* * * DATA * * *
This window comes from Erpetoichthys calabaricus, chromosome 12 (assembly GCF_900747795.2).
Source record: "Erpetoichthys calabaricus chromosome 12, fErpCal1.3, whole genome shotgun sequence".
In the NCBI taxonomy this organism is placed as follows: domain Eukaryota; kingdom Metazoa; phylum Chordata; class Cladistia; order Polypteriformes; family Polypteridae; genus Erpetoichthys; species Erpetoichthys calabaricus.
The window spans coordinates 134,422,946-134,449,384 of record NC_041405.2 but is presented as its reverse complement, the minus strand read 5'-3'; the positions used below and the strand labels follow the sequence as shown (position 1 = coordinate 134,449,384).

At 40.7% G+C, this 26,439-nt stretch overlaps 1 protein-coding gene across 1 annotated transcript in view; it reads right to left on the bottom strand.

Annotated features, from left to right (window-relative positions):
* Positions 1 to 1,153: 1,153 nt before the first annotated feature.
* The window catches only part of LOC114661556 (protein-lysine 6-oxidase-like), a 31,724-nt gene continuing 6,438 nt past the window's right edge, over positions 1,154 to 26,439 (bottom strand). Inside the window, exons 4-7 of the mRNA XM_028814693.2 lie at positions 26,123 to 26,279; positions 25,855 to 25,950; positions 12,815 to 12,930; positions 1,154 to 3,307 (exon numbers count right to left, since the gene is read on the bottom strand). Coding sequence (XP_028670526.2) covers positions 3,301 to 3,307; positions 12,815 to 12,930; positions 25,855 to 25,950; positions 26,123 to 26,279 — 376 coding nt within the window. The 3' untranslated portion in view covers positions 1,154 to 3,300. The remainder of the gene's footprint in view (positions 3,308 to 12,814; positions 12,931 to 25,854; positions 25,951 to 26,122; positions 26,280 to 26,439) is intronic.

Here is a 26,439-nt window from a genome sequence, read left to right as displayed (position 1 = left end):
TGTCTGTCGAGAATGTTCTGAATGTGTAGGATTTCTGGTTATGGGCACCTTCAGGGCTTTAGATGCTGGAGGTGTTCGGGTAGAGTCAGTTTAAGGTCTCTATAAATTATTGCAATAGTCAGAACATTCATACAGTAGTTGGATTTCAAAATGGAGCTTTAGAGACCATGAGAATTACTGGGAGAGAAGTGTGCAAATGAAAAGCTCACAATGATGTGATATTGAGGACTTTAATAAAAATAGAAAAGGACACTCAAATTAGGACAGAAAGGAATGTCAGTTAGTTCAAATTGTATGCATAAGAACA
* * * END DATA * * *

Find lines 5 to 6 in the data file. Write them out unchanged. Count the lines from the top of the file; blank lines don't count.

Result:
At 40.7% G+C, this 26,439-nt stretch overlaps 1 protein-coding gene across 1 annotated transcript in view; it reads right to left on the bottom strand.

Annotated features, from left to right (window-relative positions):